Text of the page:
ABCs of American Architecture:
A Study of Washington Street Historic District, Cumberland, Allegany County, Maryland
The impressive collection of architectural styles from the mid-19th century to the early-20th century in the historic districts of Cumberland, Maryland, reflects the city's prosperity and growth during that period. Individual buildings within the downtown like the Fort Cumberland Hotel, Second National Bank, and Rosenbaum's Department Store reflect the variety of businesses that comprised the commercial area. Cumberland also boasts many impressive houses from this period, for example, in the Washington Street Historic District.
The Washington Street area in Cumberland is an easily-identifiable microcosm of the local architectural history of the nineteenth century. It is also a national landmark. The first six blocks and the adjacent block on Greene Street are identified on the National Register of Historic Places by the National Park Service. This section is recognized because it expresses a "uniformity in quality and scale that ties the six blocks together into an important and delightful city scape". It is also part of the City of Cumberland’s Canal Place Preservation District and the Maryland Inventory of Historic Properties.
Helene Baldwin, a professor of English at Frostburg State University, and Joy Douglas, later the chair of the Cumberland Bicentennial Commission, together researched and wrote a book exploring the development and diversity of architecture in the area, and delving into the origins and inspiration for the various styles. Local architect John Eiser provided full-page illustrations, and artist Gary Bartik created the cover and the small marginal images. The study was guided by Michael Pierce, planner for the City of Cumberland and funded by a grant from the National Endowment from the Humanities. The book was published in 1983, and printed by Cumberland printers Harriet and Robin Douglas, of Sir Speedy Printing.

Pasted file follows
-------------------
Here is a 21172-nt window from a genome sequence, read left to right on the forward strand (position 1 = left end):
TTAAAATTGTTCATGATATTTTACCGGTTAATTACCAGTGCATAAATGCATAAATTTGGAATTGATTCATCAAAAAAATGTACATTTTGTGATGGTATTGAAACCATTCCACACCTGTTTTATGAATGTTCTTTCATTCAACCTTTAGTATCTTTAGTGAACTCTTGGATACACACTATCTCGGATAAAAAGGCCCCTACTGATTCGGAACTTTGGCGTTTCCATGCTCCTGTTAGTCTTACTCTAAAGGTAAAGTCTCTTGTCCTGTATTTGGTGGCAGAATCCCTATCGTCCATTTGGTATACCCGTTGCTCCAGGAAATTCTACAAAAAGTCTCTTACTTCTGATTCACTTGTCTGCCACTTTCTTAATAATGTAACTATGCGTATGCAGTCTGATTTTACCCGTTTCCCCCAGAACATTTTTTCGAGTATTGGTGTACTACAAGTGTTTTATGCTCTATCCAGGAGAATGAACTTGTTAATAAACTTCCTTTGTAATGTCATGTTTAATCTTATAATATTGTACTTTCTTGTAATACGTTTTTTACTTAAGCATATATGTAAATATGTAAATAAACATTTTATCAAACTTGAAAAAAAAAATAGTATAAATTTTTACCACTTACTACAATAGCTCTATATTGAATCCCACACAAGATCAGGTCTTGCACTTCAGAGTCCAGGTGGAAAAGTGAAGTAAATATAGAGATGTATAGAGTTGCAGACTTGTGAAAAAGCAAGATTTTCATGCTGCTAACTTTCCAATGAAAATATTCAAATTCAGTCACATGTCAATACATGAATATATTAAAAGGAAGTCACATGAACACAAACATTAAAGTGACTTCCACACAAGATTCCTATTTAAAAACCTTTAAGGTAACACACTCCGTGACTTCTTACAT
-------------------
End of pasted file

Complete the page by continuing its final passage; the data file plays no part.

The team covered the time period from the 1740s to the mid-20th century, as Cumberland exhibits examples of buildings from log cabins through Federal and Queen Anne to Art Deco and ranch houses. Wherever possible the authors provided references to a building constructed in a particular style – for example the Greek Revival of the Allegany County Library building, the Richardson Romanesque of the Allegany County Courthouse, and Second Empire of the Gordon Roberts House.
More on the history of the Washington Street Historic District can be found at
Washington Street Historic District, Cumberland and Maryland Inventory – AL IV 026.
|Western Maryland Regional Library is most grateful to the City of Cumberland for permitting this document to be scanned, and to Helene Baldwin, Joy Douglas, John Eiser and Gary Bartik for their research and talents.
The book was made available by the Washington Street branch of the Allegany County Library System.